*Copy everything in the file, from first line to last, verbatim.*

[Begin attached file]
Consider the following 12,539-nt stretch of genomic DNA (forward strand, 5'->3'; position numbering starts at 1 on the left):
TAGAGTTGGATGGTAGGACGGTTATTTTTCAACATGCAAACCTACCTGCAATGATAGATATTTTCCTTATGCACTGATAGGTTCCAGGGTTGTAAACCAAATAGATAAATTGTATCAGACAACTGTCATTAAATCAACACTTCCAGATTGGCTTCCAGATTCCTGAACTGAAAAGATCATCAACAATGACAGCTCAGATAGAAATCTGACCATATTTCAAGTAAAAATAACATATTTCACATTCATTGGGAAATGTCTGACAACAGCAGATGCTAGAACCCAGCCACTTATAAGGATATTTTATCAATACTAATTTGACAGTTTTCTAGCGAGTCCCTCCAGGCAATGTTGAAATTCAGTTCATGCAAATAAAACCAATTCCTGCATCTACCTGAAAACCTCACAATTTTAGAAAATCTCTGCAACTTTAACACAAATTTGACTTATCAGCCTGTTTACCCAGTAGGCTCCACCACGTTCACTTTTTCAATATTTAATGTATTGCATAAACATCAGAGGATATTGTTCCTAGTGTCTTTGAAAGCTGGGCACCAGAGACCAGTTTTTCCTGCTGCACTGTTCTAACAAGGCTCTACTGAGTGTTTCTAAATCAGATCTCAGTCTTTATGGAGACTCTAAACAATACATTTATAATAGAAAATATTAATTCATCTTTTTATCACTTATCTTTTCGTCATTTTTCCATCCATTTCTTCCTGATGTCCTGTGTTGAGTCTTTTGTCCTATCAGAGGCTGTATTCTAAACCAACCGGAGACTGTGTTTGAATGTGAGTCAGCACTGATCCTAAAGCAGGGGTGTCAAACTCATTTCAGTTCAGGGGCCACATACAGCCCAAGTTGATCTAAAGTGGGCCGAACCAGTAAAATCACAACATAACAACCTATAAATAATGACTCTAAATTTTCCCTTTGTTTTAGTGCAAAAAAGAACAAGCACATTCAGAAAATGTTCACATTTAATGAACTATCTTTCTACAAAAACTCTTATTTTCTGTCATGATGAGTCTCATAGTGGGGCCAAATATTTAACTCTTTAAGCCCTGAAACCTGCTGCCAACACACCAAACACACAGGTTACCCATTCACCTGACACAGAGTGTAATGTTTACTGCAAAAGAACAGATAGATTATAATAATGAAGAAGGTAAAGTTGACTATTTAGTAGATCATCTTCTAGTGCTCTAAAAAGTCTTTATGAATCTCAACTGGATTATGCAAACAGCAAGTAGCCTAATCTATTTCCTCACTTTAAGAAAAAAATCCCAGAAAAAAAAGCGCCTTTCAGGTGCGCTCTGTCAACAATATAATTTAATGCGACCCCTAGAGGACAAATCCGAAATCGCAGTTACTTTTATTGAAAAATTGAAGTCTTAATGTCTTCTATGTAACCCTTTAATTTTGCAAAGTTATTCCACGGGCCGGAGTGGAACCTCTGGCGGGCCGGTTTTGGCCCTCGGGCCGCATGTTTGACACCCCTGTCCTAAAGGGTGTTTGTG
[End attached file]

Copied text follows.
Consider the following 12,539-nt stretch of genomic DNA (forward strand, 5'->3'; position numbering starts at 1 on the left):
TAGAGTTGGATGGTAGGACGGTTATTTTTCAACATGCAAACCTACCTGCAATGATAGATATTTTCCTTATGCACTGATAGGTTCCAGGGTTGTAAACCAAATAGATAAATTGTATCAGACAACTGTCATTAAATCAACACTTCCAGATTGGCTTCCAGATTCCTGAACTGAAAAGATCATCAACAATGACAGCTCAGATAGAAATCTGACCATATTTCAAGTAAAAATAACATATTTCACATTCATTGGGAAATGTCTGACAACAGCAGATGCTAGAACCCAGCCACTTATAAGGATATTTTATCAATACTAATTTGACAGTTTTCTAGCGAGTCCCTCCAGGCAATGTTGAAATTCAGTTCATGCAAATAAAACCAATTCCTGCATCTACCTGAAAACCTCACAATTTTAGAAAATCTCTGCAACTTTAACACAAATTTGACTTATCAGCCTGTTTACCCAGTAGGCTCCACCACGTTCACTTTTTCAATATTTAATGTATTGCATAAACATCAGAGGATATTGTTCCTAGTGTCTTTGAAAGCTGGGCACCAGAGACCAGTTTTTCCTGCTGCACTGTTCTAACAAGGCTCTACTGAGTGTTTCTAAATCAGATCTCAGTCTTTATGGAGACTCTAAACAATACATTTATAATAGAAAATATTAATTCATCTTTTTATCACTTATCTTTTCGTCATTTTTCCATCCATTTCTTCCTGATGTCCTGTGTTGAGTCTTTTGTCCTATCAGAGGCTGTATTCTAAACCAACCGGAGACTGTGTTTGAATGTGAGTCAGCACTGATCCTAAAGCAGGGGTGTCAAACTCATTTCAGTTCAGGGGCCACATACAGCCCAAGTTGATCTAAAGTGGGCCGAACCAGTAAAATCACAACATAACAACCTATAAATAATGACTCTAAATTTTCCCTTTGTTTTAGTGCAAAAAAGAACAAGCACATTCAGAAAATGTTCACATTTAATGAACTATCTTTCTACAAAAACTCTTATTTTCTGTCATGATGAGTCTCATAGTGGGGCCAAATATTTAACTCTTTAAGCCCTGAAACCTGCTGCCAACACACCAAACACACAGGTTACCCATTCACCTGACACAGAGTGTAATGTTTACTGCAAAAGAACAGATAGATTATAATAATGAAGAAGGTAAAGTTGACTATTTAGTAGATCATCTTCTAGTGCTCTAAAAAGTCTTTATGAATCTCAACTGGATTATGCAAACAGCAAGTAGCCTAATCTATTTCCTCACTTTAAGAAAAAAATCCCAGAAAAAAAAGCGCCTTTCAGGTGCGCTCTGTCAACAATATAATTTAATGCGACCCCTAGAGGACAAATCCGAAATCGCAGTTACTTTTATTGAAAAATTGAAGTCTTAATGTCTTCTATGTAACCCTTTAATTTTGCAAAGTTATTCCACGGGCCGGAGTGGAACCTCTGGCGGGCCGGTTTTGGCCCTCGGGCCGCATGTTTGACACCCCTGTCCTAAAGGGTGTTTGTG